The problem for Japan’s opposition parties is that a broad spectrum of voters supports how Abe handled the ISIS hostage crisis. A January 27 joint Sankei newspaper and Fuji News Network poll found that, while 66.5 percent of voters who support Abe’s LDP believe that he has done enough in response to the hostage crisis, supporters of other parties showed similar or even higher levels of support. The poll found that 77.2 percent of Ishin Party supporters and 52.7 percent of DPJ supporters were satisfied with Abe’s handling of the crisis. Fully 56.8 percent of Communist Party supporters felt the same. Expressing the lowest approval of Abe’s response to the terrorist incident were supporters of the SDP (16.7 percent) and Ichiro Ozawa’s “People’s Life Party” (33.3 percent)
Ozawa is, in fact, one of the most resourceful and dangerous of politicians in Japan today. Resisting Abe’s efforts to lead Japan into a fight against terrorism, Ozawa has tried to push the country into a new pan-Asianism centered on the rise of China. Already infamous for his 2009 declaration that Christianity is an intolerant religion, Ozawa appeared on a NHK television program on January 25, where he took a sympathetic attitude toward ISIS terrorists. He argued that Prime Minster Abe’s $200 million humanitarian aid program for Middle East refugees was “tantamount to a declaration of war against the Islamic State,” concluding that “it can’t be helped if they now consider Japan also to be one of their enemies.”
While Ozawa’s views sound extreme, they have influential supporters. Mushakoji Kinhide, a former vice-rector of the United Nations University, is a good example. One of Japan’s leading experts on international affairs, Mushakoji has argued that Japan must stand alongside “the Islamic world” in a joint effort to overcome Western modernity. He has even shown an accommodating attitude toward terrorism by suggesting that the current Islamist terrorists share the same psychology as the kamikaze pilots of World War II Japan. Lest one dismiss him as merely eccentric—and perhaps, at 86, senile—the Asahi newspaper recently printed a similar opinion just before the hostage situation erupted. A column in the January 13 evening edition of the paper compared the tactics of today’s “extremists” to those of “a certain country” that, seventy years ago, also extolled the use of human bombs as part of its Special Attack Force.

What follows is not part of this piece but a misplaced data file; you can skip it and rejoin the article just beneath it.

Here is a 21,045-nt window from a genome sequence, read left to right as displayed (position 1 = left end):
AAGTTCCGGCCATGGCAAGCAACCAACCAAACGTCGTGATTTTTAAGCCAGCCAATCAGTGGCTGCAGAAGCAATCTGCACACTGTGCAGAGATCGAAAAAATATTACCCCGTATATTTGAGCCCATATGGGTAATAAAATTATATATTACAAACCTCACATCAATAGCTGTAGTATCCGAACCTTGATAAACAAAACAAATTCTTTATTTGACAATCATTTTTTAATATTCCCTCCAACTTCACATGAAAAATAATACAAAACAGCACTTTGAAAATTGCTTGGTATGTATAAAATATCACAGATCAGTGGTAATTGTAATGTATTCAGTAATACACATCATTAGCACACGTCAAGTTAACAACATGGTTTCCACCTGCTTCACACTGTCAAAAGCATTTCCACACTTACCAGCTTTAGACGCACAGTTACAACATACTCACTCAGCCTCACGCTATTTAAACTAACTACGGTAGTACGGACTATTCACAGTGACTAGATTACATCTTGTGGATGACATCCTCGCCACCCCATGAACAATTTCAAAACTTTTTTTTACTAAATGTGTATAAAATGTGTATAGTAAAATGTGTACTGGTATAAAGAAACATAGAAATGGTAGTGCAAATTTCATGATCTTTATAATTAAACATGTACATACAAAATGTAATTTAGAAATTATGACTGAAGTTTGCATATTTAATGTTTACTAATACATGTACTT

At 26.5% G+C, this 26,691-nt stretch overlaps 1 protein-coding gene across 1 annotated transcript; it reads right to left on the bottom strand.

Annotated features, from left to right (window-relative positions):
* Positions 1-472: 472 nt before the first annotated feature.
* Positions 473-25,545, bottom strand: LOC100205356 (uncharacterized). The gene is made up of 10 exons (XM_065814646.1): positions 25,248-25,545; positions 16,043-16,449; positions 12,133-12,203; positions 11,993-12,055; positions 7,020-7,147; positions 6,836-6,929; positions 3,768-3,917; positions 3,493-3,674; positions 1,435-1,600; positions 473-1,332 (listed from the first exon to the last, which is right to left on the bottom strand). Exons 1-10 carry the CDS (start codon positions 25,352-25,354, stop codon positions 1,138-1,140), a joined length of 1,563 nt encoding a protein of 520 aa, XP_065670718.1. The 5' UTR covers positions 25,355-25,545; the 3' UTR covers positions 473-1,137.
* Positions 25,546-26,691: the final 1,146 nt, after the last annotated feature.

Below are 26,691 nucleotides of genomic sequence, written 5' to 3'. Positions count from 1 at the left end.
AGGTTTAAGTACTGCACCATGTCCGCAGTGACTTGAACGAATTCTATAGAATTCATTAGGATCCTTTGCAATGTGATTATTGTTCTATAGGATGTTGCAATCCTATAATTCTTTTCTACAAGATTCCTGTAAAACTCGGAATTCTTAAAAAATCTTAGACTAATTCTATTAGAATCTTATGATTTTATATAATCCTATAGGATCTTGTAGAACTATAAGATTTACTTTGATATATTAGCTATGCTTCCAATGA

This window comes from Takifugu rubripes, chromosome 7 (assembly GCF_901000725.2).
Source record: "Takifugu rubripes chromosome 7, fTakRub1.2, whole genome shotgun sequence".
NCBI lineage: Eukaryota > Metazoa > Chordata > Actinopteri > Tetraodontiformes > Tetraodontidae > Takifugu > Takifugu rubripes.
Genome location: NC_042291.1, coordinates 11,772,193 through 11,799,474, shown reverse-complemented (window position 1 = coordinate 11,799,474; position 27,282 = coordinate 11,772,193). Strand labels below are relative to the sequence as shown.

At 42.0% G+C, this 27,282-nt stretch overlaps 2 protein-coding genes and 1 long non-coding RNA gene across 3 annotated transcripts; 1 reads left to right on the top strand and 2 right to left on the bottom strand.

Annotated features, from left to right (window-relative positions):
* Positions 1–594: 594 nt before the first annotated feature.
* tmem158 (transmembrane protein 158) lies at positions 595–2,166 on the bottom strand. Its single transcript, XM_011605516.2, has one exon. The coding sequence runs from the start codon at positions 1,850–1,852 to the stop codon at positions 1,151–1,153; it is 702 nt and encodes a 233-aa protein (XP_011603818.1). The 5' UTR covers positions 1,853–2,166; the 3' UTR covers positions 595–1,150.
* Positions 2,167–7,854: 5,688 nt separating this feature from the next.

Abe has brought postwar Japan to a watershed moment. Will Japanese society accept his challenge, shed the Yoshida Doctrine’s culture of comfort, and accept the costs of their responsibilities to the global community? Or will the brutal murder of Yukawa and Goto drive home the painful costs of engaging in the global War on Terror and lead the country to withdraw from global commitments and seek solace in a revised form of the Yoshida Doctrine? Both questions have significant ramifications for Japan’s future regional and global role (and the latter bears particularly on an emboldened China’s continuing aggression in the Asia-Pacific).
One result of Abe’s push, however, is less debatable. The old Yoshida Doctrine is clearly no longer an option for Japan. The country must choose between either Abe or Ozawa—either join the global commitment to universal human rights, or withdraw into Pan-Asian regionalism and cultural relativism. While none may be able to predict which path the country will follow, the decision will represent a momentous choice not only for the Japanese people but for the world as well. And either way, Japan will not be the same.